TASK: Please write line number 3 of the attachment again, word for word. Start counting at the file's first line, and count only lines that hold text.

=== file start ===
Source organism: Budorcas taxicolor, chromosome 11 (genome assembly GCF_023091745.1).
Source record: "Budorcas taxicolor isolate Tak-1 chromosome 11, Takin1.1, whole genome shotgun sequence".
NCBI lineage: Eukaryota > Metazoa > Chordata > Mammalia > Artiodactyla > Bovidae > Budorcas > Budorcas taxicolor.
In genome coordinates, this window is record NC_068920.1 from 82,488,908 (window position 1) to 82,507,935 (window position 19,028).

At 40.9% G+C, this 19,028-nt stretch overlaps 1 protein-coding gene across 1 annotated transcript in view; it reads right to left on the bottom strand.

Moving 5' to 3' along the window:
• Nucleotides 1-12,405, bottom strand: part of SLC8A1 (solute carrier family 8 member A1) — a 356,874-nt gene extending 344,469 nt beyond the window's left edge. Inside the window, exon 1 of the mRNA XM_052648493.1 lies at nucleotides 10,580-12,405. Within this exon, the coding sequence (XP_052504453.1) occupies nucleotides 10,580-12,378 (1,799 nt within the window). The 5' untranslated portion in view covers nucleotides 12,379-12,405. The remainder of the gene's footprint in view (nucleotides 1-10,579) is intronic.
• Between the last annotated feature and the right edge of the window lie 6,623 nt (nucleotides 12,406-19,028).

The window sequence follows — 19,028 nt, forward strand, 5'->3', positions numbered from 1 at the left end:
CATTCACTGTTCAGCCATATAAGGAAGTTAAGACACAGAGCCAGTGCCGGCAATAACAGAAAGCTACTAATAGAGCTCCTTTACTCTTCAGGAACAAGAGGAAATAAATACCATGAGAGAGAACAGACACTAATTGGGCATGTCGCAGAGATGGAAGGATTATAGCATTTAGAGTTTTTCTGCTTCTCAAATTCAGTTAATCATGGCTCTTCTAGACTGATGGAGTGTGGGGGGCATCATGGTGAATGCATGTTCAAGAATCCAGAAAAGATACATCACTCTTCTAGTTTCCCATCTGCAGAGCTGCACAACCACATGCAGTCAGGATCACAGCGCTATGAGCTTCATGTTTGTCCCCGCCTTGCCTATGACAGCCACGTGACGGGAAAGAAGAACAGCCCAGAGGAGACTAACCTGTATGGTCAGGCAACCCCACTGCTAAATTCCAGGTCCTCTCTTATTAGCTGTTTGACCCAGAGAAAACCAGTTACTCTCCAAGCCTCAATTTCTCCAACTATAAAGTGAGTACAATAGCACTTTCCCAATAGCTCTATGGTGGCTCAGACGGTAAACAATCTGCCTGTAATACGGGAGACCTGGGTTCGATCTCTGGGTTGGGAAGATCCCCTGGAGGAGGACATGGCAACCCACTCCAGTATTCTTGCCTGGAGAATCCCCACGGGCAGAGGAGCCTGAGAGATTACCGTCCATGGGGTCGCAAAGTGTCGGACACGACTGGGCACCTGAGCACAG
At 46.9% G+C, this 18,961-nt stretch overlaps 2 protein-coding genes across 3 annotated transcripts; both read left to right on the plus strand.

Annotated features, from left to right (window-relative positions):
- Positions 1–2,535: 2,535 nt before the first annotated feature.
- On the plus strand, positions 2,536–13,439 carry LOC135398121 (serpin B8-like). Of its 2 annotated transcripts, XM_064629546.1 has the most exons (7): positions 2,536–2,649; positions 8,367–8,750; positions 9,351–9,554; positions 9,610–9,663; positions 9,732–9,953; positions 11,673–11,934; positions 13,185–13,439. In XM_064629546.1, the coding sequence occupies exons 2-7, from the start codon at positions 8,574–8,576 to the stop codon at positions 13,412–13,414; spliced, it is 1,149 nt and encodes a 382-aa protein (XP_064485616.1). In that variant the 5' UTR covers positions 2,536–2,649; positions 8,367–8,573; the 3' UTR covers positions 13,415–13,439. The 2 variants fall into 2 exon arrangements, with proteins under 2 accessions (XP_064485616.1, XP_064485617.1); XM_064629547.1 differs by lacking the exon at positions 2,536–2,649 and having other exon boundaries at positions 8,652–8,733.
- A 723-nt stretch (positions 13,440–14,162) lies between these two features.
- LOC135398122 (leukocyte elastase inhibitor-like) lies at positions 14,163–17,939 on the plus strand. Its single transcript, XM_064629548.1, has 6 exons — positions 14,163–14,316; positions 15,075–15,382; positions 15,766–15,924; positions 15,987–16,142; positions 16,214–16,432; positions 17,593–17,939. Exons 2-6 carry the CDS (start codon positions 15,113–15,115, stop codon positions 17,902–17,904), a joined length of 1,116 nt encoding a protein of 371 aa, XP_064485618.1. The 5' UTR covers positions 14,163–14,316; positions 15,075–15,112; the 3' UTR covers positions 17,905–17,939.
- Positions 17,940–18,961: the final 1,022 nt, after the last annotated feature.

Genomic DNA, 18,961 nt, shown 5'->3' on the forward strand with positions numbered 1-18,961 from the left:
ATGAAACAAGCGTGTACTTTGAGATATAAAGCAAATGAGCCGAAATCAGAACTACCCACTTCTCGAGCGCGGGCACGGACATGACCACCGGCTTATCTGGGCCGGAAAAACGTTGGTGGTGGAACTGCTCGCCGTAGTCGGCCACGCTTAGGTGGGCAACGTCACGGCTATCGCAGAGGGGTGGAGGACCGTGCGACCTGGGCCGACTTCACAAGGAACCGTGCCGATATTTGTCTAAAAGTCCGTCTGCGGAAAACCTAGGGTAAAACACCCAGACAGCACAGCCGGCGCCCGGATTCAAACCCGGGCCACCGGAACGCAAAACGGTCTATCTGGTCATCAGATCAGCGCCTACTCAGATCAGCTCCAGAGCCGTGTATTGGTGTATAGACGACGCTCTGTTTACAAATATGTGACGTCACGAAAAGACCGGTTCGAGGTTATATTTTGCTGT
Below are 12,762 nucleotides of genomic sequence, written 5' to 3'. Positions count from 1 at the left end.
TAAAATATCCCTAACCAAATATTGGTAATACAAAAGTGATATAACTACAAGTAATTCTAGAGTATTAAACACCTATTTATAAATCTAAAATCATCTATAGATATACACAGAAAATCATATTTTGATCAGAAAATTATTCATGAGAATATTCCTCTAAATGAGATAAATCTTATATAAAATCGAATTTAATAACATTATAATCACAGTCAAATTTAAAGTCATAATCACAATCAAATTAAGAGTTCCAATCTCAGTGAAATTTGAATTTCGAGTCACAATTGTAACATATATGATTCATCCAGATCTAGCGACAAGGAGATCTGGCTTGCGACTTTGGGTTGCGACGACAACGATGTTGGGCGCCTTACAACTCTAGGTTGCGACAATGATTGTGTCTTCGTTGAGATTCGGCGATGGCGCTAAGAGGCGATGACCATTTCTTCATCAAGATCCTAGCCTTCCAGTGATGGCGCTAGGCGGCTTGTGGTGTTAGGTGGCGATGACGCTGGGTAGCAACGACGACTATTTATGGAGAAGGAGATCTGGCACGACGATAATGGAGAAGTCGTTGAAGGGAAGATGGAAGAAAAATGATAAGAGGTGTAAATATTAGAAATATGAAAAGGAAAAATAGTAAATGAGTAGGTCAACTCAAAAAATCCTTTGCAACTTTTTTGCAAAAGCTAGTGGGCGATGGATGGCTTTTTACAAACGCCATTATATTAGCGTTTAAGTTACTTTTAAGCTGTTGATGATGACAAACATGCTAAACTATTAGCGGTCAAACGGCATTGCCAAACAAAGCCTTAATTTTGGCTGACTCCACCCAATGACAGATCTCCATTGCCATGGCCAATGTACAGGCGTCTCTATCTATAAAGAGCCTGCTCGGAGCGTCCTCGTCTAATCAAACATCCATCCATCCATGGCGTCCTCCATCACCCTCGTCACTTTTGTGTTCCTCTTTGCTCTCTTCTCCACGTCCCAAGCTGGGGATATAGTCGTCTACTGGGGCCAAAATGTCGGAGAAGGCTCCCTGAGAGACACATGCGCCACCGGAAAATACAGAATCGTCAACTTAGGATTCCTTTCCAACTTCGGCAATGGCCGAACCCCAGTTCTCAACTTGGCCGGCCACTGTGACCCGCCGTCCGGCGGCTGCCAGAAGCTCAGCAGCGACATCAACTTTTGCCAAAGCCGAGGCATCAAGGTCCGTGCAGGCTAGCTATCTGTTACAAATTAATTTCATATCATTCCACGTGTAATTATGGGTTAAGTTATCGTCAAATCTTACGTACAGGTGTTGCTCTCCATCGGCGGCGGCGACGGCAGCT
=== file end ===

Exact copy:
NCBI lineage: Eukaryota > Metazoa > Chordata > Mammalia > Artiodactyla > Bovidae > Budorcas > Budorcas taxicolor.